|Operations Master Roles||Operations master roles, also referred to as Flexible Single-Master Operation (FSMO) roles, are specialized domain controller tasks assigned to a domain controller in the domain or forest. Operations master roles are useful because certain domain and enterprise-wide operations are not well suited for the multi-master replication performed by Active Directory to replicate objects and attributes. A domain controller that performs an operations master role is known as an operations master or operations master role owner.
The following roles are forest roles, meaning that one domain controller within the entire forest holds the role:
The following roles are domain roles, meaning that one domain controller in each domain holds the role:
As you install or remove domain controllers, you will need to be aware of which domain controllers hold these roles.
|Functional Level||A functional level is a set of operation constraints that determine the functions that can be performed by an Active Directory domain or forest. A functional level defines:
Windows Server 2008 supports the following domain functional levels:
Windows Server 2008 supports the following forest functional levels:
Note: You cannot have Windows NT domain controllers and Windows Server 2008 domain controllers in the same forest.
|Group Policy||A policy is a set of configuration settings that must be applied to users or computers. Collections of policy settings are stored in a Group Policy object (GPO). The GPO is a collection of files that includes registry settings, scripts, templates, and software-specific configuration values.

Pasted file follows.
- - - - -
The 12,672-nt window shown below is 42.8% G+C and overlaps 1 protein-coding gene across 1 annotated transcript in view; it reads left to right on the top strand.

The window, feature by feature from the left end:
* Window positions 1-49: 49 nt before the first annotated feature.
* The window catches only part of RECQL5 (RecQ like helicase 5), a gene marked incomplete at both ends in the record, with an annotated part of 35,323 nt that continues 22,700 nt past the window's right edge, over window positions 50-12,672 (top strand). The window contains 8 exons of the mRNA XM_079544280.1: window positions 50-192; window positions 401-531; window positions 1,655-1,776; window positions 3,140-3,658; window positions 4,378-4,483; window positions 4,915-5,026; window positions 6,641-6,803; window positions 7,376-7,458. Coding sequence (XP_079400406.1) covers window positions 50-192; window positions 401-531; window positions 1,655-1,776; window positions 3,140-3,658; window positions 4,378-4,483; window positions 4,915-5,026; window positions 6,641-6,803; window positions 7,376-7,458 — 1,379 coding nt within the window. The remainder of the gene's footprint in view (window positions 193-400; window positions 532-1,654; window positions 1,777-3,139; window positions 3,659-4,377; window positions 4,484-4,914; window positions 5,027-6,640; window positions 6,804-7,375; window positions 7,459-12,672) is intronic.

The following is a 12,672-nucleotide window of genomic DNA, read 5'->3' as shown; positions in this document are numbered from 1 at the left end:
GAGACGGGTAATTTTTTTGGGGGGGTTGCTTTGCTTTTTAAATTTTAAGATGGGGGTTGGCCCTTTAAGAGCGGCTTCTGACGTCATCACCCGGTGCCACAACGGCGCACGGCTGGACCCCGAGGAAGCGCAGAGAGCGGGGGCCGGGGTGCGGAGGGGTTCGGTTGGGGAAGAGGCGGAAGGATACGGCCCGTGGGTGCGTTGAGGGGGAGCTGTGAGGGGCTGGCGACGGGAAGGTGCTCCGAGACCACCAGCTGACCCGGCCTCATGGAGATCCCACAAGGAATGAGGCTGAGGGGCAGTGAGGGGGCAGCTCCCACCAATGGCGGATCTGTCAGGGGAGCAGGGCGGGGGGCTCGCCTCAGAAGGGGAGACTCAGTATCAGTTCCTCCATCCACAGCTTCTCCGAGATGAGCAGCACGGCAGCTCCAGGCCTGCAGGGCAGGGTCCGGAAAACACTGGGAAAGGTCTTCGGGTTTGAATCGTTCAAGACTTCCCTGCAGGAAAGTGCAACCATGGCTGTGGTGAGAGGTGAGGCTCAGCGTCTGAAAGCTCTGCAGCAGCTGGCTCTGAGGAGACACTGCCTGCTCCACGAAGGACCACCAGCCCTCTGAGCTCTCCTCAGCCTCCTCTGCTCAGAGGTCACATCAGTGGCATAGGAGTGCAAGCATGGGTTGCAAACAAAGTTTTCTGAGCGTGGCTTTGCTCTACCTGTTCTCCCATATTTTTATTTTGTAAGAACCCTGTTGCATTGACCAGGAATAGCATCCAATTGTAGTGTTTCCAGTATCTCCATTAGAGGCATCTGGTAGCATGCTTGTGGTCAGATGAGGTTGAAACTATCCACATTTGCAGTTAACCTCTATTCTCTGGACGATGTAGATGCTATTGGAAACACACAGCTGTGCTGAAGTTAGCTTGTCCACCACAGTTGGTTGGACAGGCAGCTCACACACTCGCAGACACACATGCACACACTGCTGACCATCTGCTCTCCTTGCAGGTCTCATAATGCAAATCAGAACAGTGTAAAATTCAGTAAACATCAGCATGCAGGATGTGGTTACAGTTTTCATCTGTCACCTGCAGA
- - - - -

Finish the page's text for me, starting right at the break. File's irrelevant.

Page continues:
Group Policy is an important component of Active Directory because through Group Policy you can centrally manage and enforce desktop and other settings for users and computers within your organization. For example, with Group Policy you can:
Active Directory Server Roles
An Active Directory server role is a logical grouping of features and services that are required to perform a specific function in the Active Directory environment. Prior to Windows Server 2008, some Active Directory server roles were not incorporated into the Active Directory, rather they were available as Microsoft downloads. Functionality and services are added to your server by adding the following:
- A role is a set of software features that provides a specific server function. Examples of roles include DNS server, DHCP server, File Server, and Print Server.
- Role services are specific programs that provide the functions of a role. Some roles, like DNS, have a single role service. Other roles, like Print Server, have multiple role services such as the LPD Service for Unix printing and Internet Printing. You can think of a role as a group of programs, with each role service being a sub-component of the role.